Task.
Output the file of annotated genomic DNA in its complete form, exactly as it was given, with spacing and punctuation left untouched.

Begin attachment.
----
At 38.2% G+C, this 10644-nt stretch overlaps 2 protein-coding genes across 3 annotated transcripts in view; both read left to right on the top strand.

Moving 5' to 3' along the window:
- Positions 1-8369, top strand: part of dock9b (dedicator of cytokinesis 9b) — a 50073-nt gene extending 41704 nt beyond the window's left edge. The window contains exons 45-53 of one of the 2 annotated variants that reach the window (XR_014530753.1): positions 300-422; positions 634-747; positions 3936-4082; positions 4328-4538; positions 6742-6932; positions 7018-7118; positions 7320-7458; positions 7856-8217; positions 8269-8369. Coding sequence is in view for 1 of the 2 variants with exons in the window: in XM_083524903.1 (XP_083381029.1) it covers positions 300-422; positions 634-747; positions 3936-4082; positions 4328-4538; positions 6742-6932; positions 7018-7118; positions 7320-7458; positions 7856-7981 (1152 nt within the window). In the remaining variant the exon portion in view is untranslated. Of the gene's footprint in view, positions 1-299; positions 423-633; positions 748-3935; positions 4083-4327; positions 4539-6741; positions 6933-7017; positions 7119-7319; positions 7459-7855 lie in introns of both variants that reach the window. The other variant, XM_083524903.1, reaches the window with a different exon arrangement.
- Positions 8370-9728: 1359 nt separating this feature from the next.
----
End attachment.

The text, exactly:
At 38.2% G+C, this 10644-nt stretch overlaps 2 protein-coding genes across 3 annotated transcripts in view; both read left to right on the top strand.

Moving 5' to 3' along the window:
- Positions 1-8369, top strand: part of dock9b (dedicator of cytokinesis 9b) — a 50073-nt gene extending 41704 nt beyond the window's left edge. The window contains exons 45-53 of one of the 2 annotated variants that reach the window (XR_014530753.1): positions 300-422; positions 634-747; positions 3936-4082; positions 4328-4538; positions 6742-6932; positions 7018-7118; positions 7320-7458; positions 7856-8217; positions 8269-8369. Coding sequence is in view for 1 of the 2 variants with exons in the window: in XM_083524903.1 (XP_083381029.1) it covers positions 300-422; positions 634-747; positions 3936-4082; positions 4328-4538; positions 6742-6932; positions 7018-7118; positions 7320-7458; positions 7856-7981 (1152 nt within the window). In the remaining variant the exon portion in view is untranslated. Of the gene's footprint in view, positions 1-299; positions 423-633; positions 748-3935; positions 4083-4327; positions 4539-6741; positions 6933-7017; positions 7119-7319; positions 7459-7855 lie in introns of both variants that reach the window. The other variant, XM_083524903.1, reaches the window with a different exon arrangement.
- Positions 8370-9728: 1359 nt separating this feature from the next.